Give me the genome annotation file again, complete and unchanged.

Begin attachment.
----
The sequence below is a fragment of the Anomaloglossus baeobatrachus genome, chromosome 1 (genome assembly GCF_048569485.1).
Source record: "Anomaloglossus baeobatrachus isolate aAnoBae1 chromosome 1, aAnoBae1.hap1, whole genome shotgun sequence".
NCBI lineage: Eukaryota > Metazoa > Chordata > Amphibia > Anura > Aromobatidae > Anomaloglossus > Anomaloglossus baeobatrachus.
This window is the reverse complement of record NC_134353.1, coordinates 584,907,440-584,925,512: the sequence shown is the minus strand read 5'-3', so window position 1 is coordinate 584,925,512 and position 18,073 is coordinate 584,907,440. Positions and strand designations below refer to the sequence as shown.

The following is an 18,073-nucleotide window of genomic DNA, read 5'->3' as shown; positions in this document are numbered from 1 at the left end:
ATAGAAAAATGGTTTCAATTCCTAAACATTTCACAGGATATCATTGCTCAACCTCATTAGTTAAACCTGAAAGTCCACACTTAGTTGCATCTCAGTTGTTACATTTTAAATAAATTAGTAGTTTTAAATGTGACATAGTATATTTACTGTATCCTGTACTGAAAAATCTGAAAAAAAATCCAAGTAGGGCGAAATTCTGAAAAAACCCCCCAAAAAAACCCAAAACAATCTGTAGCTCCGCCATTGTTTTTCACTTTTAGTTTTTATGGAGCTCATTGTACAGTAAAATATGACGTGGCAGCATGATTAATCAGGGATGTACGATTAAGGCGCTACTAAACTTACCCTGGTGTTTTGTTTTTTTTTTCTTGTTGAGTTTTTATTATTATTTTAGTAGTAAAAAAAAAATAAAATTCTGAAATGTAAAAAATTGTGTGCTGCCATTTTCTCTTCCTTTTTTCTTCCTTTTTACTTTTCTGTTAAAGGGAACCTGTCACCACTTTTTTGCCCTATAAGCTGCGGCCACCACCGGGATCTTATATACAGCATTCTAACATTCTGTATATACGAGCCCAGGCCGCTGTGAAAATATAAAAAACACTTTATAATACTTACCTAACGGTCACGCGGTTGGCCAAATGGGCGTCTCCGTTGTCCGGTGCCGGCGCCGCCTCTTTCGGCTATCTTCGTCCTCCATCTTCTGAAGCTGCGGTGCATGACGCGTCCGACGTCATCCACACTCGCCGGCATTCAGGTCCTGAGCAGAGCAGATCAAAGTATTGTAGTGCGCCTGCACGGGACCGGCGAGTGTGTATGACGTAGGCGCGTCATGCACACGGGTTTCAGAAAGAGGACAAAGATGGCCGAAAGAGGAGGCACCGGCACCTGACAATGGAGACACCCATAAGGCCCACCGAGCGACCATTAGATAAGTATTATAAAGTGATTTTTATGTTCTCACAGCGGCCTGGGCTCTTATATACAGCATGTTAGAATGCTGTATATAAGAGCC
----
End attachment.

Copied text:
The sequence below is a fragment of the Anomaloglossus baeobatrachus genome, chromosome 1 (genome assembly GCF_048569485.1).
Source record: "Anomaloglossus baeobatrachus isolate aAnoBae1 chromosome 1, aAnoBae1.hap1, whole genome shotgun sequence".
NCBI lineage: Eukaryota > Metazoa > Chordata > Amphibia > Anura > Aromobatidae > Anomaloglossus > Anomaloglossus baeobatrachus.
This window is the reverse complement of record NC_134353.1, coordinates 584,907,440-584,925,512: the sequence shown is the minus strand read 5'-3', so window position 1 is coordinate 584,925,512 and position 18,073 is coordinate 584,907,440. Positions and strand designations below refer to the sequence as shown.

The following is an 18,073-nucleotide window of genomic DNA, read 5'->3' as shown; positions in this document are numbered from 1 at the left end:
ATAGAAAAATGGTTTCAATTCCTAAACATTTCACAGGATATCATTGCTCAACCTCATTAGTTAAACCTGAAAGTCCACACTTAGTTGCATCTCAGTTGTTACATTTTAAATAAATTAGTAGTTTTAAATGTGACATAGTATATTTACTGTATCCTGTACTGAAAAATCTGAAAAAAAATCCAAGTAGGGCGAAATTCTGAAAAAACCCCCCAAAAAAACCCAAAACAATCTGTAGCTCCGCCATTGTTTTTCACTTTTAGTTTTTATGGAGCTCATTGTACAGTAAAATATGACGTGGCAGCATGATTAATCAGGGATGTACGATTAAGGCGCTACTAAACTTACCCTGGTGTTTTGTTTTTTTTTTCTTGTTGAGTTTTTATTATTATTTTAGTAGTAAAAAAAAAATAAAATTCTGAAATGTAAAAAATTGTGTGCTGCCATTTTCTCTTCCTTTTTTCTTCCTTTTTACTTTTCTGTTAAAGGGAACCTGTCACCACTTTTTTGCCCTATAAGCTGCGGCCACCACCGGGATCTTATATACAGCATTCTAACATTCTGTATATACGAGCCCAGGCCGCTGTGAAAATATAAAAAACACTTTATAATACTTACCTAACGGTCACGCGGTTGGCCAAATGGGCGTCTCCGTTGTCCGGTGCCGGCGCCGCCTCTTTCGGCTATCTTCGTCCTCCATCTTCTGAAGCTGCGGTGCATGACGCGTCCGACGTCATCCACACTCGCCGGCATTCAGGTCCTGAGCAGAGCAGATCAAAGTATTGTAGTGCGCCTGCACGGGACCGGCGAGTGTGTATGACGTAGGCGCGTCATGCACACGGGTTTCAGAAAGAGGACAAAGATGGCCGAAAGAGGAGGCACCGGCACCTGACAATGGAGACACCCATAAGGCCCACCGAGCGACCATTAGATAAGTATTATAAAGTGATTTTTATGTTCTCACAGCGGCCTGGGCTCTTATATACAGCATGTTAGAATGCTGTATATAAGAGCC